My wonderful state of Texas is not a great place to be in the summertime. Until they air condition the entire state (don't laugh--big stuff happens here), those who have the means and the time to do so tend to evacuate to a cooler clime. We hung around Conroe to attend grandson Mason's eighth birthday party on June 3, and then it was time to start making our way north for the summer.
The first stop was the DFW area, where we have been unable to wean ourselves from our beloved family doctor and dentist, both of whom I needed to visit. The visit to the dentist was to get a broken tooth repaired. I didn't include a photo of the snaggle tooth, lest it be used by some of my hopelessly evil friends to "out" me as some kind of tooth-gapped backwoods redneck which, as I think about it, does describe some of my lineage. It was one of the upper front teeth that broke, seemingly for no reason other than to remind me that my choppers have been hanging around for 70 years and that some of them are like other body parts of mine that have worn out and been repaired--like my hip, for example.
Fortunately, my longtime dentist, Roger, a true artist, was able to patch it up amazingly well without doing a cap, and it looks as good as new. No one would believe now that, besides having a hip made from a ball bearing, my teeth are held together with Bondo. Sometimes I feel as though I belong in an auto body shop.
The second stop was to our family doctor and an exam to acquire a new pilot's "Basic Med" medical certificate, required to keep my pilot's license active. In an unusual retreat from unnecessarily burdensome government requirements, the FAA changed the rules for obtaining a medical certificate for pilots of most small airplanes that carry no more than six occupants. Now with the new rule, these pilots no longer have to visit an FAA-designated physician every two years. They can see any state-licensed physician and have him or her perform an exam and fill out a relatively simple form that will suffice as a medical certificate. This must be done now at four-year intervals instead of two. The only other requirements are that the pilot must have held a standard medical certificate within the past ten years and that he or she must have completed a brief video course on recognizing medical conditions that could impair pilot performance. Pilots of larger high-performance airplanes still must abide by the original FAA rules for medical exams. Since I won't be flying jet airliners any longer, this new rule is perfect for my occasional pleasure flights in small airplanes.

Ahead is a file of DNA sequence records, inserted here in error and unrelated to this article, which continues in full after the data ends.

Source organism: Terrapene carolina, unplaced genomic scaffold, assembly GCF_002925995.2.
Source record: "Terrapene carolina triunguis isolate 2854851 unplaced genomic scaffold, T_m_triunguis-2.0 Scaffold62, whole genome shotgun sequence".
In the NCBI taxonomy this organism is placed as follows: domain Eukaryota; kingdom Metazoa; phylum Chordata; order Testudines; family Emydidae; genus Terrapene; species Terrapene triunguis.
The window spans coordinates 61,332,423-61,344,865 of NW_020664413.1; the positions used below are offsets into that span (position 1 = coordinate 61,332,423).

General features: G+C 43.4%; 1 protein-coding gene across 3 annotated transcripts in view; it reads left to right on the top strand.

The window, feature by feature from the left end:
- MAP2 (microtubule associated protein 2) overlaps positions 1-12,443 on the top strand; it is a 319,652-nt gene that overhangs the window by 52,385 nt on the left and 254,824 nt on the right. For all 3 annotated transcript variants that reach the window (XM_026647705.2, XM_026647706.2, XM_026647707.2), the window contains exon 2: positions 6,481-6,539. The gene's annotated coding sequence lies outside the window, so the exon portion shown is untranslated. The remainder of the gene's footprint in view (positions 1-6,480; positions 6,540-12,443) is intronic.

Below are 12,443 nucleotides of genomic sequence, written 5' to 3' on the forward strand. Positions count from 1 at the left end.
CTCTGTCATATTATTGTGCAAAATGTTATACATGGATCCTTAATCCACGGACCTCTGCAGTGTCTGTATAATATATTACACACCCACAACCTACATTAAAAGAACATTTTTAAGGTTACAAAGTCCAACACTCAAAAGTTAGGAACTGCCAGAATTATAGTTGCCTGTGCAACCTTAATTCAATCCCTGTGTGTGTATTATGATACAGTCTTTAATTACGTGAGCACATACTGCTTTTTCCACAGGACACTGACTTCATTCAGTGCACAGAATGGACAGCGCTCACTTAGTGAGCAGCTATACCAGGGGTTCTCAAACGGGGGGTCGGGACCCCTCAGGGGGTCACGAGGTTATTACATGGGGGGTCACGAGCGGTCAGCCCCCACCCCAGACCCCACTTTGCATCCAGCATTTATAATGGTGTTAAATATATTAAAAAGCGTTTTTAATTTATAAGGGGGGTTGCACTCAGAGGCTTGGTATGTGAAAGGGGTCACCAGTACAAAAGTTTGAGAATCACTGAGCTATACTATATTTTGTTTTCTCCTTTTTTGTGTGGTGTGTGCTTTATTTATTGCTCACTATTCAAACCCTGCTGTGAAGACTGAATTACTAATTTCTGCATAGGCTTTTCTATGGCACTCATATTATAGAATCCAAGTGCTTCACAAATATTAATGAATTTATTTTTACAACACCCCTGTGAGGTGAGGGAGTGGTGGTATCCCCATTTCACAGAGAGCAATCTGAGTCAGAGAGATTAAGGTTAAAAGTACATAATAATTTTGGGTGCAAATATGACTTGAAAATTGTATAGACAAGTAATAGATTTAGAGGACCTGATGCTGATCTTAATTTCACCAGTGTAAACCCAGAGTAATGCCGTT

This exam was the first of its kind for my family doctor, and he seemed glad to learn of the new FAA regimen and the allowance for all physicians to participate. After the exam, he said that he didn't see anything that would indicate I would soon assume room temperature, so he signed the form. I now have the exam record loaded into my cell phone, which will suffice quite nicely in case an FAA inspector asks to see it.
I took care of a few other chores while we were in the DFW area, like an oil change for Mae and a trip to our accountant's office while Sandy did some shopping with LouAnn, and old friend, after which Bubba joined us for dinner. On our last night, we got together with LouAnn and other dear friends Harvey and MaryLou, for dinner at Horseshoe Hill Cafe in Fort Worth. Sandy and I shared an excellent rib eye steak with some wonderfully fresh sides:
(Sorry, but I had eaten most of my half of the steak before I thought to take a photo; it was really good.)
Our friends said their chicken fried steak was terrific, so Horseshoe Hill will certainly go on our list of favorite restaurants linked here on the blog.
We talked about a Hawaiian cruise that we're planning to take next summer, and there was plenty of laughter to go around as we lingered over dinner. We hugged when we parted, knowing we would get together again at the end of summer.
Today we depart for Texarkana on our way to Memphis, where we will spend a week before turning northbound.
Thank you, Lord, for this wonderful life; please forgive me if I don't appreciate it enough each day.